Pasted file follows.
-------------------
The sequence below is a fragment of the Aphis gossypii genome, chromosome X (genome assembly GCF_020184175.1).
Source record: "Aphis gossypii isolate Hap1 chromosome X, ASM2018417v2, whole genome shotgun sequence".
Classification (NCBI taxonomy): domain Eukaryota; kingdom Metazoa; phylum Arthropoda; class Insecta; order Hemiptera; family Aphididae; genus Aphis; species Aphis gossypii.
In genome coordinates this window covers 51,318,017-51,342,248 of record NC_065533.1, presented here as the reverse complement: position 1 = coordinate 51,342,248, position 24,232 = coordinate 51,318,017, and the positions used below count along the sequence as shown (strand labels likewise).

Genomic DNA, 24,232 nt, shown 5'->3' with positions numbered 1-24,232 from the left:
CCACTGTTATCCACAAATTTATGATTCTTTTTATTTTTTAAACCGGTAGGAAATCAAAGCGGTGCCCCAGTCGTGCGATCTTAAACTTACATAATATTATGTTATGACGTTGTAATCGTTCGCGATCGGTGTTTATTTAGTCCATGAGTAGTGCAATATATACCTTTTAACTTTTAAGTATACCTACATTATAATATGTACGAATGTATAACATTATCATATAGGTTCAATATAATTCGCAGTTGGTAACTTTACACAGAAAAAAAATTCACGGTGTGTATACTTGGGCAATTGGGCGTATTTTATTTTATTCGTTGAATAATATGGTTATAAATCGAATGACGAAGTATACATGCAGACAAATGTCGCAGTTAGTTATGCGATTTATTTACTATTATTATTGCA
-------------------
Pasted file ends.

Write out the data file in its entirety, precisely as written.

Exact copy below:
The sequence below is a fragment of the Aphis gossypii genome, chromosome X (genome assembly GCF_020184175.1).
Source record: "Aphis gossypii isolate Hap1 chromosome X, ASM2018417v2, whole genome shotgun sequence".
Classification (NCBI taxonomy): domain Eukaryota; kingdom Metazoa; phylum Arthropoda; class Insecta; order Hemiptera; family Aphididae; genus Aphis; species Aphis gossypii.
In genome coordinates this window covers 51,318,017-51,342,248 of record NC_065533.1, presented here as the reverse complement: position 1 = coordinate 51,342,248, position 24,232 = coordinate 51,318,017, and the positions used below count along the sequence as shown (strand labels likewise).

Genomic DNA, 24,232 nt, shown 5'->3' with positions numbered 1-24,232 from the left:
CCACTGTTATCCACAAATTTATGATTCTTTTTATTTTTTAAACCGGTAGGAAATCAAAGCGGTGCCCCAGTCGTGCGATCTTAAACTTACATAATATTATGTTATGACGTTGTAATCGTTCGCGATCGGTGTTTATTTAGTCCATGAGTAGTGCAATATATACCTTTTAACTTTTAAGTATACCTACATTATAATATGTACGAATGTATAACATTATCATATAGGTTCAATATAATTCGCAGTTGGTAACTTTACACAGAAAAAAAATTCACGGTGTGTATACTTGGGCAATTGGGCGTATTTTATTTTATTCGTTGAATAATATGGTTATAAATCGAATGACGAAGTATACATGCAGACAAATGTCGCAGTTAGTTATGCGATTTATTTACTATTATTATTGCA